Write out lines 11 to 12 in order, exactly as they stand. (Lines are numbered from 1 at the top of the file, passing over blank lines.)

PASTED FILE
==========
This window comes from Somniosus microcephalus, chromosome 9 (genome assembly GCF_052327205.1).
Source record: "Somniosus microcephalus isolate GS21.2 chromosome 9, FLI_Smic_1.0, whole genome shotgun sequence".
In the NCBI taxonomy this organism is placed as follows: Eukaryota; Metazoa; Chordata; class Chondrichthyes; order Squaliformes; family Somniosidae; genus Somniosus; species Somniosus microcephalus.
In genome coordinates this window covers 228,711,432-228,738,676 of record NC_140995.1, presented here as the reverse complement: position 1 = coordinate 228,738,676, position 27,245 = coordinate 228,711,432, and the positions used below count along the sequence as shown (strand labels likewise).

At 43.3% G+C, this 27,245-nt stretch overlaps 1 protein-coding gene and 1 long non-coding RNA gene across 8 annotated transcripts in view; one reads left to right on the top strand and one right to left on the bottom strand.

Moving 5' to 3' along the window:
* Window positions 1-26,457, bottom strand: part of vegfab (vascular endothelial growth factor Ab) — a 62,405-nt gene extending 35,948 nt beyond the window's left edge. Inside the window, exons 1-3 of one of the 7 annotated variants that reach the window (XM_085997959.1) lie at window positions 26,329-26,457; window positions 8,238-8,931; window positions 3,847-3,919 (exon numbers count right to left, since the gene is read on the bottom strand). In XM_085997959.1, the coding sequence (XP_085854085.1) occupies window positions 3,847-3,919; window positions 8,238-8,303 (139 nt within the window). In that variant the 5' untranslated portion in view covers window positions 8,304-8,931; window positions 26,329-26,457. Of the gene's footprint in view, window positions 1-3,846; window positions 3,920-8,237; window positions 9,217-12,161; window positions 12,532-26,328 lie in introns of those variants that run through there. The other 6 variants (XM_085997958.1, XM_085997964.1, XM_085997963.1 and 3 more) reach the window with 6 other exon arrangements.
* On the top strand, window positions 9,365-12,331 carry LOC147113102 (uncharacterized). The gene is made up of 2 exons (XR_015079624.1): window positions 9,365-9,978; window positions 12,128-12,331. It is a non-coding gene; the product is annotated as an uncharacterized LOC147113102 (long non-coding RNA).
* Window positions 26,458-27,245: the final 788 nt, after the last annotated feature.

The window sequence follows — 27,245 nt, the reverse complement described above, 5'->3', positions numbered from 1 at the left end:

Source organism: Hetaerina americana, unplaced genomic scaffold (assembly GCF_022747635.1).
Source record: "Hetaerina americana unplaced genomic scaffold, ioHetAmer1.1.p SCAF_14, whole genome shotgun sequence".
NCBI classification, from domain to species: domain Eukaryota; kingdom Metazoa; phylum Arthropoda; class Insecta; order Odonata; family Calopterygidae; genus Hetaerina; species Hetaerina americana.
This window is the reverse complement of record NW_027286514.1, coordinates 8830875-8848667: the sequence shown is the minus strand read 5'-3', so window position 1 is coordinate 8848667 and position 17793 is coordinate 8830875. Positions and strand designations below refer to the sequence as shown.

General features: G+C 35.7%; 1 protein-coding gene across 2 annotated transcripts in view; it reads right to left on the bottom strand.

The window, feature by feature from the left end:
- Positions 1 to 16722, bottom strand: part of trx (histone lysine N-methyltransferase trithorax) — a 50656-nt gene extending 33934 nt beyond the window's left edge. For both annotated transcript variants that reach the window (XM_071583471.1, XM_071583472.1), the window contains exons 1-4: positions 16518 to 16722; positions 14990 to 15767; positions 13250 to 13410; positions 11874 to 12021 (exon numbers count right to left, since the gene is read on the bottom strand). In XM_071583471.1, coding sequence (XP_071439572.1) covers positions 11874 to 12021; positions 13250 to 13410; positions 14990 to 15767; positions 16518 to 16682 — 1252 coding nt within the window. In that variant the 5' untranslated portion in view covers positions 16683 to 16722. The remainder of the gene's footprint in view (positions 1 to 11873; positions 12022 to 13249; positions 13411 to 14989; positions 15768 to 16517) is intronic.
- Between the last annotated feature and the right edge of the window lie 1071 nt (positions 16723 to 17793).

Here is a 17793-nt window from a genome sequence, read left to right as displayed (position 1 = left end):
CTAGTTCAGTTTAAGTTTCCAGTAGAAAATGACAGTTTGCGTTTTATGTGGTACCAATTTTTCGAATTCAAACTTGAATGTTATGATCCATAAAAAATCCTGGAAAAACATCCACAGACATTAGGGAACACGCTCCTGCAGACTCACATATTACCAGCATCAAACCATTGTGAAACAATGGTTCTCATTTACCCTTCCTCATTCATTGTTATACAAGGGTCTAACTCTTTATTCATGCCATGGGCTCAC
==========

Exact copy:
Source organism: Hetaerina americana, unplaced genomic scaffold (assembly GCF_022747635.1).
Source record: "Hetaerina americana unplaced genomic scaffold, ioHetAmer1.1.p SCAF_14, whole genome shotgun sequence".